Moreover, the district court explained that its ruling was based on “the fact that there is going to be evidence that the alleged victim has made statements as to other sexual abuse․ So it's not tied to the victim necessarily.” Later, T.H.S. testified to several other allegations she had made in the past concerning sexual abuse that she had suffered, none of which involved Espinosa.
We have also held that where the evidence is substantial, we will find the improper testimony harmless. Brandon, 521 F.3d at 1026. Here, the jury could have disregarded Dr. Vik's testimony and nonetheless found that T.H.S. had been abused. T.H.S. testified that Espinosa “stuck his in me.” Thomas, the PA, testified that T.H. S.'s vaginal area was abraded, sore, raw, swollen, red, and “irritated-looking.” Thomas also testified that a forced sexual act had occurred within the last few days. Any error by the district court in failing to grant a mistrial was harmless. Id. In sum, based on the evidence presented at trial and the district court's curative instructions as to Dr. Vik's testimony, the district court did not abuse its discretion in denying Espinosa's motion for a mistrial.
C. Inadmissible Hearsay
Finally, Espinosa argues that the district court abused its discretion by admitting hearsay statements over his objection. He asserts that the government introduced multiple prejudicial statements from witnesses attesting to T.H.S.'s alleged prior consistent statements accusing Espinosa of abuse. “Evidentiary rulings are reviewed for abuse of discretion, and we afford deference to the district judge who saw and heard the evidence.”5 United States v. Davidson, 449 F.3d 849, 853 (8th Cir.2006) (internal quotations and citation omitted). In addition to showing an error, Espinosa must establish that the error was not harmless. United States v. Eagle, 498 F.3d 885, 888 (8th Cir.2007). “An error is harmless if we conclude that no substantial rights of the defendant were affected and that the error did not influence or had only a very slight influence on the verdict .” Id. (internal quotations and citation omitted). Rule 801 defines “hearsay” as “a statement, other than one made by the declarant while testifying at the trial or hearing, offered in evidence to prove the truth of the matter asserted.” Fed.R.Evid. 801(c). Hearsay is inadmissible unless it falls within an established exception. Fed. R. Civ. 802. Espinosa argues that the district court abused its discretion by allowing multiple witnesses to testify to out-of-court statements in violation of the hearsay rules. He argues that the cumulative effect of this testimony was to improperly bolster T.H.S.'s credibility. We disagree.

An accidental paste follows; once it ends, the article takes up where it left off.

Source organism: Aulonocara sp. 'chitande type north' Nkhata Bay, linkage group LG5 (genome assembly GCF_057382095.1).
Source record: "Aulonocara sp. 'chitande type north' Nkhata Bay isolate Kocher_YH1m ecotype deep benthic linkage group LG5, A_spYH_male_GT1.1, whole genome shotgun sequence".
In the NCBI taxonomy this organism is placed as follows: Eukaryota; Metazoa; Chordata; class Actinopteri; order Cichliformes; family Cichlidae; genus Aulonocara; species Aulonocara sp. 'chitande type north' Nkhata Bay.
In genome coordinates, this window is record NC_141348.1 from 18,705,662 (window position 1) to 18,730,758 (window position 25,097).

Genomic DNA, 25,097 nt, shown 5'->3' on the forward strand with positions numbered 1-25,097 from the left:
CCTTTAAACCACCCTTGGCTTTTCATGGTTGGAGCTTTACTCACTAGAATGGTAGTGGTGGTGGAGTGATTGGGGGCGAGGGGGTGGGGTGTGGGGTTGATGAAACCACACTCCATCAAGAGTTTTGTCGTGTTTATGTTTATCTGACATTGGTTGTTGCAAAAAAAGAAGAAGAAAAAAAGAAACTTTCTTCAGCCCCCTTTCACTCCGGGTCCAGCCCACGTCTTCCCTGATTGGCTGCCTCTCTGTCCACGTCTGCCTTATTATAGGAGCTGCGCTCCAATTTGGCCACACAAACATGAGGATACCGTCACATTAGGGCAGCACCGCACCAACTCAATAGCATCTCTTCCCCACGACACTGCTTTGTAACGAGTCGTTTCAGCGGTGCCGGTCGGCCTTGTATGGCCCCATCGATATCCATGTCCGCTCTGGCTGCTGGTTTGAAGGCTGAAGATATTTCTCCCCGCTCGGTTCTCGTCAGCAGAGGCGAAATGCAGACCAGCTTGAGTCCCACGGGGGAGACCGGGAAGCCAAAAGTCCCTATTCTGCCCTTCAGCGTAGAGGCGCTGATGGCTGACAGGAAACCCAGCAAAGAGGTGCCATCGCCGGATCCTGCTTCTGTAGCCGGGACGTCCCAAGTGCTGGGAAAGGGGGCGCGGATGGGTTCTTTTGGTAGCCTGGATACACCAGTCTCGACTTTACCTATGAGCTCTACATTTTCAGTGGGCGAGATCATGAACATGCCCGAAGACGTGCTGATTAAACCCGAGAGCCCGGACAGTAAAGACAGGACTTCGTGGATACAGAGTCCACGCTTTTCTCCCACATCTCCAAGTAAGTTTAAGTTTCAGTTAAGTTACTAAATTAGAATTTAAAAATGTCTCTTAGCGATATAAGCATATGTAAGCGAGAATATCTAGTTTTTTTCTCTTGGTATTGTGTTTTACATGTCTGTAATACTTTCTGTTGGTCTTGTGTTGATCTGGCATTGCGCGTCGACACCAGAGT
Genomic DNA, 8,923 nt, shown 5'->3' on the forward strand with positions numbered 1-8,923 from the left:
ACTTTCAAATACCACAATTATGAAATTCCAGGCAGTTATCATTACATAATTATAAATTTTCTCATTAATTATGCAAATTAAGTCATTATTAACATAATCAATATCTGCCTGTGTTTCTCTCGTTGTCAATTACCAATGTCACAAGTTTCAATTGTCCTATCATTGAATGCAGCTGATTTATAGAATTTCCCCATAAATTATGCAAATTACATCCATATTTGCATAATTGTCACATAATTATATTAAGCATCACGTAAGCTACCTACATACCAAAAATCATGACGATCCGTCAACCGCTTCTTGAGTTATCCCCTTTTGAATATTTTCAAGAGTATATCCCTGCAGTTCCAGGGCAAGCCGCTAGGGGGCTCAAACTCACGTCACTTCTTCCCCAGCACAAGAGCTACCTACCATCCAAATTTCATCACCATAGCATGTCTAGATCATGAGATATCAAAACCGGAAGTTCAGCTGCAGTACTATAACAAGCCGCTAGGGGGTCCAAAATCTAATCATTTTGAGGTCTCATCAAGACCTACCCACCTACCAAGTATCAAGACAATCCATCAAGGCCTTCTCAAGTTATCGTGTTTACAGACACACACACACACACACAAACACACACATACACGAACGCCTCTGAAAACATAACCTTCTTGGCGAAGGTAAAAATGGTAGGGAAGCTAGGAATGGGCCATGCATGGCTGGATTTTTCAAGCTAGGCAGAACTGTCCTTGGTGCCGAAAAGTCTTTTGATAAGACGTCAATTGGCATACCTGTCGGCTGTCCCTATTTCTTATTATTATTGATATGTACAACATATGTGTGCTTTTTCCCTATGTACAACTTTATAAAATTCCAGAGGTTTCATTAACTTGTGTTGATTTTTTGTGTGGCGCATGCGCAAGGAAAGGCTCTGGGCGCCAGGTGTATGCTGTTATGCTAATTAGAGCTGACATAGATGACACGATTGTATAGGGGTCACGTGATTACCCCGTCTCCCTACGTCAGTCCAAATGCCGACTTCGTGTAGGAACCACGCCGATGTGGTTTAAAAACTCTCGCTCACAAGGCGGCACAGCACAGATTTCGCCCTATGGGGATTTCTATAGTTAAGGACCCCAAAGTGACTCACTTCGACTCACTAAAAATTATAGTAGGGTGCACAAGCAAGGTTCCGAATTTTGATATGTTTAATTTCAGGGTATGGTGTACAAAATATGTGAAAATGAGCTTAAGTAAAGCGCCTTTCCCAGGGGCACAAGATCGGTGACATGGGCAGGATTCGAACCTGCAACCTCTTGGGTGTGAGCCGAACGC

Espinosa first argues that the district court erred when it allowed the government to elicit testimony from Marie Flying implying that T.H.S. had accused Espinosa of an abusive act. The testimony went as follows:
Q. And what did you say to him?
A. I just asked him if it was true.
Q. And what was his response?
MS. MINER: Objection. Hearsay.
THE COURT: Overruled.
Q. (BY MR. SEILER) You may answer. What was the defendant's response after you asked him if it was true what [T.H.S.] said?
A. He was too busy to even do things like that.
* * *
Q. (BY MR. SEILER) When you say you had faith in him, that he wouldn't do it, you don't know whether he did it or he didn't do it, do you?
MS. MINER: Objection, Your Honor. Improper question, not relevant, and invades the province of the jury.
THE COURT: Overruled. She may answer․
Q. And when you confronted him about the allegations, with respect to [T.H.S.], he didn't deny them, did he?
Second, Espinosa objects to Flying's testimony regarding conversations she had with T.H.S. about Espinosa, Flying's description of T.H.S.'s appearance, and Flying's statement that she wanted T.H.S. to get out of the house for T.H.S.'s safety.
Third, Espinosa objects to the district court's ruling regarding David Flying's testimony during direct examination:
A. I asked [T.H.S.] what happened and she told me, same thing about what my mom told me.
MS. MINER: Objection, Your Honor, as to what was said to him. Calls for hearsay.
THE COURT: Well, he hasn't said yet. Overruled.
Q. (BY MR. SEILER) So after you got to your residence, you did have a conversation with [T.H.S.]?
Q. And what she told you, was that consistent with what your mom told you [T.H.S.] said?
MS. MINER: Your Honor, I would object. It doesn't necessarily call for hearsay, but it goes towards vouching for what one person apparently said in connection with another person. It's an improper question.